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Immigration protections for some extended as they fight Trump admin. in court

Some people from El Salvador, Haiti, Nicaragua, Honduras, Nepal and Sudan are protected from deportation temporarily, U.S. immigration authorities said.
People take part in a kick off rally of the "Home Is Here" March for DACA and TPS on Oct. 26, 2019 in New York. They begun a march from New York City to Washington DC, to the U.S. Supreme Court.Johannes Eisele / AFP - Getty Images

The Department of Homeland Security said Friday that temporary protections for immigrants from six countries will be extended, shielding them from possible deportation.

Temporary immigration protections for people originally from El Salvador, Haiti, Nicaragua, Honduras, Nepal and Sudan have been extended to Jan. 2021.

The department's action come as part of their continuous effort to comply with a temporary court order in ongoing lawsuits filed to stop President Donald Trump and his administration from both terminating protections from deportation and work permits for immigrants from countries that were granted Temporary Protected Status.

TPS grants temporary legal status to immigrants from certain countries fleeing natural disasters and civil wars. For almost 20 years, previous administrations from both parties have renewed the TPS status of tens of thousands of people, but the Trump administration said it wants to end the program for a majority of recipients.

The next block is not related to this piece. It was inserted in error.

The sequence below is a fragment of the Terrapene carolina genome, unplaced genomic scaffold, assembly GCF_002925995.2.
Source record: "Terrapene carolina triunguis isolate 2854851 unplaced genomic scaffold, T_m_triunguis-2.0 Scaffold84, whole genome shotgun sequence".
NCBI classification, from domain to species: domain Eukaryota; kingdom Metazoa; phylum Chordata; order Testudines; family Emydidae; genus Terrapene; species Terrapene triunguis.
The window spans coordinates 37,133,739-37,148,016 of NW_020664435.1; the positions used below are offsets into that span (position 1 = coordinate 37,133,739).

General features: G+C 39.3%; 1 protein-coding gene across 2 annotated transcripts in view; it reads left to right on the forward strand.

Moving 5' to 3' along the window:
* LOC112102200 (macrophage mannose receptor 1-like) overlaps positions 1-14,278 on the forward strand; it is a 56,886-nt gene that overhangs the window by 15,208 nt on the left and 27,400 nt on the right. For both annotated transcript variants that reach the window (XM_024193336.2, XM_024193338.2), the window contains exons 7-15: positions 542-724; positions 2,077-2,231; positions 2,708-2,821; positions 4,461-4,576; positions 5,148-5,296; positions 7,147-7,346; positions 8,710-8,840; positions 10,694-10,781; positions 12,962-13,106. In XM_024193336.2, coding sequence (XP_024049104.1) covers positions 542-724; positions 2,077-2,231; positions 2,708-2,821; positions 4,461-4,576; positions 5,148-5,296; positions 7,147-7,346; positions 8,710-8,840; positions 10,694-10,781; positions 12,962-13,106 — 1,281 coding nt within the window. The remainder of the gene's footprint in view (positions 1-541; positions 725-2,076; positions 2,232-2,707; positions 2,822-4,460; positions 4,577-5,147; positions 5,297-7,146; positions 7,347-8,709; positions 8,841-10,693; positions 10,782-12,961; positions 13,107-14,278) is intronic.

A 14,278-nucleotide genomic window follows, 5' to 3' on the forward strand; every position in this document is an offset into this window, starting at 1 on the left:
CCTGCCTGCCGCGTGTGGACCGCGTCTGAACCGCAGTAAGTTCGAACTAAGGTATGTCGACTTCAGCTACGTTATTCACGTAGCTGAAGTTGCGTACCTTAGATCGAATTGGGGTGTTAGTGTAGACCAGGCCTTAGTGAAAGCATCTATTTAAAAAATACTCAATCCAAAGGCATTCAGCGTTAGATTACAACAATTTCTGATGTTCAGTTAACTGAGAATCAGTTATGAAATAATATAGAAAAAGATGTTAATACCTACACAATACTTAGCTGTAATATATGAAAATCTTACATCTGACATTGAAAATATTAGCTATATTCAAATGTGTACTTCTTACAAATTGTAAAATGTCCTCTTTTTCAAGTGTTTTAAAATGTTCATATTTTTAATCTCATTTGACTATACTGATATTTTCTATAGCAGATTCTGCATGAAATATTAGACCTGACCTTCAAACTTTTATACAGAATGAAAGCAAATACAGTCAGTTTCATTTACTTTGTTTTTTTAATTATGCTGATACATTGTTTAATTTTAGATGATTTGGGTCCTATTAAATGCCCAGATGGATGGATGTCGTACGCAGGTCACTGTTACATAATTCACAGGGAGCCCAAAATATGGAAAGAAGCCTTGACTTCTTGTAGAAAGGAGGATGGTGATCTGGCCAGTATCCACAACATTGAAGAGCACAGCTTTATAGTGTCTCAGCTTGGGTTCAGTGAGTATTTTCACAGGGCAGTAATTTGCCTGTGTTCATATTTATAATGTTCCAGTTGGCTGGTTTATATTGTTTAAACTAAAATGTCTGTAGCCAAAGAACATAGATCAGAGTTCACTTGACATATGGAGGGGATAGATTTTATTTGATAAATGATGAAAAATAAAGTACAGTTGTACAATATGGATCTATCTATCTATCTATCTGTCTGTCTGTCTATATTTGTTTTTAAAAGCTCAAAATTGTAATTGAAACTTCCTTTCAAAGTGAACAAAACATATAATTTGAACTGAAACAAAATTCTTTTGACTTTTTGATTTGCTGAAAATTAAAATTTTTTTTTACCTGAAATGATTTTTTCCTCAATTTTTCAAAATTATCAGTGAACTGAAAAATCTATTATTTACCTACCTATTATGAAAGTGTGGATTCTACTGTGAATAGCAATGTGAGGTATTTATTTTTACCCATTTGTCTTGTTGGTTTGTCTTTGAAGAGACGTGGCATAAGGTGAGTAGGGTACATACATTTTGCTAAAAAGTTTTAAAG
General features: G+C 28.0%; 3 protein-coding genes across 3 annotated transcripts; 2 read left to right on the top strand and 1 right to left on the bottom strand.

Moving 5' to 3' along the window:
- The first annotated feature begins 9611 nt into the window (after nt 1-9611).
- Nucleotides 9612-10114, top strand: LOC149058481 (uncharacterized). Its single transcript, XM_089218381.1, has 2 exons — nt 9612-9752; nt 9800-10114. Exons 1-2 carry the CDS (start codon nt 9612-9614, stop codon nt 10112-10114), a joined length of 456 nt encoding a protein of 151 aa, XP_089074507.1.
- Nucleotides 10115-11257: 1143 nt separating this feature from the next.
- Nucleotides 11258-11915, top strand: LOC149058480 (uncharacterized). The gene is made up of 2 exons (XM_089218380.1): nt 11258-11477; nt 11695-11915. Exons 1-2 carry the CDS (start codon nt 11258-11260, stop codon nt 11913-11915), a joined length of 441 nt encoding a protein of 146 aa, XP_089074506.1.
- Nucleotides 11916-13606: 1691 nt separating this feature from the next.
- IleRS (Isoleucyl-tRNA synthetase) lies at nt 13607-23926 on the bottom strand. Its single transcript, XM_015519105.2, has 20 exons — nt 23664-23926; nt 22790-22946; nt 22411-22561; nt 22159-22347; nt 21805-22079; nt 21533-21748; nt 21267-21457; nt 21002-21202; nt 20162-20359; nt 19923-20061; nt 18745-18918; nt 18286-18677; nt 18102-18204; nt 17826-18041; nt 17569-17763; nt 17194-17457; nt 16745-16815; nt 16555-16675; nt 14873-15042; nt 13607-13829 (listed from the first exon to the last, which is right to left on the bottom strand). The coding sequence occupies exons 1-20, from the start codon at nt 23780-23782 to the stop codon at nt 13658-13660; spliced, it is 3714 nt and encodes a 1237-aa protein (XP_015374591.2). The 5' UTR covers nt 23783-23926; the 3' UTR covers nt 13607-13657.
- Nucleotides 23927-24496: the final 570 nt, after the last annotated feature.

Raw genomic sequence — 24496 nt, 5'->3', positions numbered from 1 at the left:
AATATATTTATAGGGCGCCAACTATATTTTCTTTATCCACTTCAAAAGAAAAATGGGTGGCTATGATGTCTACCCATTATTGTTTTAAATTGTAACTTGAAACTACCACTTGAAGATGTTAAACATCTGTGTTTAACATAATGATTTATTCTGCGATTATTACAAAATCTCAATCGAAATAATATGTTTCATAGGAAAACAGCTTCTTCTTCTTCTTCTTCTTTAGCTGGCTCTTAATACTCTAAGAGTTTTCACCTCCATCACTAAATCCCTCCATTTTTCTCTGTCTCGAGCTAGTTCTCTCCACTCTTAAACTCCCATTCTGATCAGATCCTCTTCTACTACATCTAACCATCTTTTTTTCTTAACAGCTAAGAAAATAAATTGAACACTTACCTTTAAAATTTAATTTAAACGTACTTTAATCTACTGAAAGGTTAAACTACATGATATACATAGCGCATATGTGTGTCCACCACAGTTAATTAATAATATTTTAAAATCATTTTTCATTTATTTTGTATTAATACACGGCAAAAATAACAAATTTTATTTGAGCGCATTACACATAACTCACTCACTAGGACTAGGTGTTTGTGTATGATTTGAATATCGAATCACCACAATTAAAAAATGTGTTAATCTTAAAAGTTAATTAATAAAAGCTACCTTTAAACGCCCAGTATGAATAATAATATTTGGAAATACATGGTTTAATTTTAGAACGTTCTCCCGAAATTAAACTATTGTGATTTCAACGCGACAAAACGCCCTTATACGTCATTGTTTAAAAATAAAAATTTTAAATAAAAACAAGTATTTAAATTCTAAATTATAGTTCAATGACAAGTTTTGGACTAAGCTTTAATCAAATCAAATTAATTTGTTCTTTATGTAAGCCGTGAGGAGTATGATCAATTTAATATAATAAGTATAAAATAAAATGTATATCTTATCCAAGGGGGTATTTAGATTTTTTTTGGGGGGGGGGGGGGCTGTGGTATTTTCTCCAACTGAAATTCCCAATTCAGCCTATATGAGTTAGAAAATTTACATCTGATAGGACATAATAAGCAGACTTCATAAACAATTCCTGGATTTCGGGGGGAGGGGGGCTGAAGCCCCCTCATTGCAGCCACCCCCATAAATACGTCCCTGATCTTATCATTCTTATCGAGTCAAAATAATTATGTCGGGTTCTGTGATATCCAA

"It's good news. It's an extension of our previous victories," Jessica Karp Bansal, senior staff attorney with the ACLU of Southern California told NBC News. She's the attorney for plaintiffs in two different lawsuits filed over the last two years to block the Trump administration from ending TPS.

In October 2018, TPS holders from Sudan, Nicaragua, Haiti, and El Salvador won a preliminary injunction, requiring the Trump administration to extend their immigration protections and work authorizations while the case is ongoing.

Seven months ago, a district court judge temporarily stopped the government from ending immigration protections to people from Nepal and Honduras.

Bansal said that as long as both Ramos v. Nielsen and Bhattari v. Nielsen are being resolved in the courts, DHS is expected to announce similar extensions every nine months.

DHS is set to officially publish a federal register notice announcing the latest extension on Monday.

If courts ultimately rule in favor of TPS holders, that doesn't mean they'll get "permanent protections," said Bansal.

"The most the cases can do for TPS holders is determine that the terminations announced were illegal, but that doesn't prevent anyone in the future, not the Trump administration or any other government, who wants to end TPS," she said. "The only way to avoid that is through Congress, a legislation."

Organizers at the National TPS Alliance — a network of nonprofits, community groups and unions — said in a press release that the latest extension "will provide additional time for TPS holders and the TPS Alliance to continue their efforts to ensure a permanent solution for all TPS holders."

“This proves that when our community comes together to fight for justice we win. The lawsuit against Trump’s racist termination continues to be a lifeline for TPS holders who are fighting for a permanent solution,” said José Palma, national coordinator with the TPS Alliance.

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